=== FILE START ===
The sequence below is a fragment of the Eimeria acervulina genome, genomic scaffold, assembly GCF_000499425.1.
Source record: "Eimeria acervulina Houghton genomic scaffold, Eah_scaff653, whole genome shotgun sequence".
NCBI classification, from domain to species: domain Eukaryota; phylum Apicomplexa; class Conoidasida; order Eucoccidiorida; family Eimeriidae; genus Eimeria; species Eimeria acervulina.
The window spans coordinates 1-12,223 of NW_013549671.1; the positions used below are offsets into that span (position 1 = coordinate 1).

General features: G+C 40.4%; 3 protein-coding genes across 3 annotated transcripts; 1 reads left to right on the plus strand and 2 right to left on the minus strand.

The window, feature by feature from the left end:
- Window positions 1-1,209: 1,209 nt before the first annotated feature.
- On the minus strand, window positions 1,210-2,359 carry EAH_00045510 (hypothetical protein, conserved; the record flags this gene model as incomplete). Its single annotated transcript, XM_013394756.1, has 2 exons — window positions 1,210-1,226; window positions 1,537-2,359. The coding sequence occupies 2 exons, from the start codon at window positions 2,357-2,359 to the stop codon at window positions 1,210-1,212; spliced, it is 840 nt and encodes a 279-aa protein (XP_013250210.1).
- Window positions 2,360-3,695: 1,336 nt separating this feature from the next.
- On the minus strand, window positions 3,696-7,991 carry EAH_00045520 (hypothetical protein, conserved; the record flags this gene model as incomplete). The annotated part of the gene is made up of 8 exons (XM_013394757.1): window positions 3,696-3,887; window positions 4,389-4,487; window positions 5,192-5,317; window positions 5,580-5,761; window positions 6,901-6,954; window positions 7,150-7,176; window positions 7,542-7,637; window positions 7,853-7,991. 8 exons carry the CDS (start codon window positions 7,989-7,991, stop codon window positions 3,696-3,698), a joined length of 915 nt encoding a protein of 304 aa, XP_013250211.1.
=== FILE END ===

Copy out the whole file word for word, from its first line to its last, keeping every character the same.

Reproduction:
The sequence below is a fragment of the Eimeria acervulina genome, genomic scaffold, assembly GCF_000499425.1.
Source record: "Eimeria acervulina Houghton genomic scaffold, Eah_scaff653, whole genome shotgun sequence".
NCBI classification, from domain to species: domain Eukaryota; phylum Apicomplexa; class Conoidasida; order Eucoccidiorida; family Eimeriidae; genus Eimeria; species Eimeria acervulina.
The window spans coordinates 1-12,223 of NW_013549671.1; the positions used below are offsets into that span (position 1 = coordinate 1).

General features: G+C 40.4%; 3 protein-coding genes across 3 annotated transcripts; 1 reads left to right on the plus strand and 2 right to left on the minus strand.

The window, feature by feature from the left end:
- Window positions 1-1,209: 1,209 nt before the first annotated feature.
- On the minus strand, window positions 1,210-2,359 carry EAH_00045510 (hypothetical protein, conserved; the record flags this gene model as incomplete). Its single annotated transcript, XM_013394756.1, has 2 exons — window positions 1,210-1,226; window positions 1,537-2,359. The coding sequence occupies 2 exons, from the start codon at window positions 2,357-2,359 to the stop codon at window positions 1,210-1,212; spliced, it is 840 nt and encodes a 279-aa protein (XP_013250210.1).
- Window positions 2,360-3,695: 1,336 nt separating this feature from the next.
- On the minus strand, window positions 3,696-7,991 carry EAH_00045520 (hypothetical protein, conserved; the record flags this gene model as incomplete). The annotated part of the gene is made up of 8 exons (XM_013394757.1): window positions 3,696-3,887; window positions 4,389-4,487; window positions 5,192-5,317; window positions 5,580-5,761; window positions 6,901-6,954; window positions 7,150-7,176; window positions 7,542-7,637; window positions 7,853-7,991. 8 exons carry the CDS (start codon window positions 7,989-7,991, stop codon window positions 3,696-3,698), a joined length of 915 nt encoding a protein of 304 aa, XP_013250211.1.